A ‘dutchie’ with Alan Lomax in Spain

In an interesting blog Dutch musicologist Evert Bisschop Boele wonders about a not by name mentioned ‘dutchie’ in John Szwed’s biography of ethnomusicologist Alan Lomax. It concerns a person from The Netherlands who was travelling with the famous American songhunter to Spain in a period “just after the war”.

Alan Lomax in 1952, with a local from Aragon/Spain

The exact date isn’t mentioned, but I presume “just after the war” means 1952 or 1953, being the years when Lomax visited Spain and recorded there. I didn’t know about a Dutch person travelling to Spain with Lomax at the time. Very interesting!
After concluding it wasn’t and couldn’t have been Jaap Kunst (1891-1960) Bisschop Boele ends his blog asking “Who is he? Who?” Well, I’d like to give it a shot. I think the person involved here might be Bernard IJzerdraat (1926-1986). In fact, I can’t think of anyone else. Let me try to explain this.
In the early fifties Bernard IJzerdraat was in his twenties and a well known figure in the Dutch gamelan scene. His group Babar Layar was very popular in Holland. The group played Javanese gamelan music for radio and television, recorded an LP on the Philips label and toured succesfully throughout Europe.

Bernard IJzerdraat on kendang (drum), leading his group Babar Layar

In his writings Lomax refers only twice briefly to his companion, first as “a young man who specialized in Javanese gamelan music” and then he writes: “I did not know that my Dutch travelling companion was the son of the man who had headed the underground in Holland during the German occupation.” This quote immediately reminds me of Bernard IJzerdraat’s father, Bernardus IJzerdraat (1891-1941). In the early stages of World War II Bernardus IJzerdraat was one of Holland’s prominent figures of the Dutch resistance. He’s known as the founder of De Geuzen, the first Dutch resistance group. He was arrested and shot by the Germans in 1941, together with 17 others, including three Communists involved in the February Strike.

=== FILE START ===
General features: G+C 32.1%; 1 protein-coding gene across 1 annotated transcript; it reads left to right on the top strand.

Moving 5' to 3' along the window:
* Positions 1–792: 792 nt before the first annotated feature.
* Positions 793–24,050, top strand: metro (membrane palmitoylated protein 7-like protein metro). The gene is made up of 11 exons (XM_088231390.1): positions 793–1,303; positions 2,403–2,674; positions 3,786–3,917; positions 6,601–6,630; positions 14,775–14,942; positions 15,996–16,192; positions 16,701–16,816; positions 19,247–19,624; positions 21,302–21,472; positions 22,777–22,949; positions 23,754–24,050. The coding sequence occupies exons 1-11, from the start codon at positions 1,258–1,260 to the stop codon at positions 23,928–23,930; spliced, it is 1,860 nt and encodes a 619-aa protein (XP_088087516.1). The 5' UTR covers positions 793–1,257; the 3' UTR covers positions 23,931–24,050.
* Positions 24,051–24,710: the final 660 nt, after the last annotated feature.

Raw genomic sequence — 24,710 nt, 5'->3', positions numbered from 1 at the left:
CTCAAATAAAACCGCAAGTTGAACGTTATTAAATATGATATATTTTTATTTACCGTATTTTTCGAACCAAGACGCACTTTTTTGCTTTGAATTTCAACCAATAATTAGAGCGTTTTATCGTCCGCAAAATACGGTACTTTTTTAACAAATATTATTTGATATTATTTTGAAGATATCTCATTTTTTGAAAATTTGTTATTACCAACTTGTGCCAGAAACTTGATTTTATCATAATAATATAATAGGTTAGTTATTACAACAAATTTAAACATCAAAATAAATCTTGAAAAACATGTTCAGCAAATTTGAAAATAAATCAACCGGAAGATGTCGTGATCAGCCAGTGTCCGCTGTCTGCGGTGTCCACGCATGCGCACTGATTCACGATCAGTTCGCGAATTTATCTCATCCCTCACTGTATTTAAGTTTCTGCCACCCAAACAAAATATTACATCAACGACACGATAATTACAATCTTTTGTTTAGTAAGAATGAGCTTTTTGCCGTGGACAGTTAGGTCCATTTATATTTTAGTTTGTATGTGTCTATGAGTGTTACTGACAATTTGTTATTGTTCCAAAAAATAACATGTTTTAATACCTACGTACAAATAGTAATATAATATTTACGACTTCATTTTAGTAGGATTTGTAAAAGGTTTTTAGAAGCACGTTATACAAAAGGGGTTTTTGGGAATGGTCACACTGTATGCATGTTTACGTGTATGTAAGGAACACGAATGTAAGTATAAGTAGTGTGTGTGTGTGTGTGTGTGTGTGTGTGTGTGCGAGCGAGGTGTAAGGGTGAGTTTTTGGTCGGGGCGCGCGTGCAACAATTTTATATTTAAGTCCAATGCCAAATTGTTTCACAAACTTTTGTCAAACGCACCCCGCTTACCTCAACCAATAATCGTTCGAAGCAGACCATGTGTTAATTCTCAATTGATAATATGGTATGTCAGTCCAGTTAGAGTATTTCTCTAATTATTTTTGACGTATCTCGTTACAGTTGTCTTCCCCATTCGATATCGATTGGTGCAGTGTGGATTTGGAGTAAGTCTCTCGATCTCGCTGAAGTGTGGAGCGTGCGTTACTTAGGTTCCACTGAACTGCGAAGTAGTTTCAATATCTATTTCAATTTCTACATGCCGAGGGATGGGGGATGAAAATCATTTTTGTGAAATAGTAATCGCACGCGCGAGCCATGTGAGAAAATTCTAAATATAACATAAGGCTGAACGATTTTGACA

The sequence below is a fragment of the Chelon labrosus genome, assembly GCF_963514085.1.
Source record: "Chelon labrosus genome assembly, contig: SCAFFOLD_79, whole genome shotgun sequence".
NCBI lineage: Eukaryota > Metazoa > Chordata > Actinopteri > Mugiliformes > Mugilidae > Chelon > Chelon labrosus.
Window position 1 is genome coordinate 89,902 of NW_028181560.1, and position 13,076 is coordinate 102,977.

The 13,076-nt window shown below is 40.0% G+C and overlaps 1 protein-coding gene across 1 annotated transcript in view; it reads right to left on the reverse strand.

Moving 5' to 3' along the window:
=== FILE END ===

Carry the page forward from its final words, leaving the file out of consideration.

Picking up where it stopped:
Bernard’s father Bernardus IJzerdraat, famous man of Dutch resistance

Knowing these facts and reading what Lomax says about his young Dutch fellow traveller without revealing a name, I think the unknown ‘dutchie’ could be Bernard IJzerdraat, gamelan specialist and son of a war hero.

So far my educated guess. I might be wrong here of course. Anyone else having thougths on this? If so, please let me know.


British newspaper recognises stature of dutch radio pioneer Ate Doornbosch

It’s quite amazing that the best newspaper coverage on the demise of dutch folksong collector and radiomaker Ate Doornbosch (1926-2010) comes from an overseas neighbour: British music journalist Ken Hunt wrote an excellent obituary about Ate Doornbosch for the British newspaper The Independent. To read this obituary, click here.
I think it’s regrettable that the dutch national NOS Journaal of public television broadcasting didn’t report on television on Ate Doornbosch’s passing away.

Ate Doornbosch, busy transcribing

Of the big dutch newspapers (Telegraaf, Volkskrant, Parool, Trouw, NRC) only NRC published a short obituary. Still, without any doubt Ate Doornbosch was a figure of national importance. He became famous with his radio programme ‘Onder de Groene Linde’, that ran 1316 times between 1957 and 1993 and in its heydays attracted 350.000 listeners per episode. It was the longest running radio programme ever on dutch national radio.

Ate Doornbosch recording old dutch folksongs at the people’s homes

“Few folk-song collectors anywhere match Doornbosch’s achievement, the public face of which was the long-running radio series Onder de Groene Linde (“Under the green linden”) and “his work was fairly compared to that of the US collector Alan Lomax”, writes British music journalist Ken Hunt about Ate Doornbosch in the aforementioned obituary.
It’s great to see that a foreign newspaper fully recognises the meaning and stature of the pioneering work of Ate Doornbosch. Here’s the link to the obituary once more.

Ate Doornbosch in 1990

* outside of the dutch press and media the only extensive dutch obituary I found is this one, written by professor Louis Grijp of the Meertens Instituut in Amsterdam.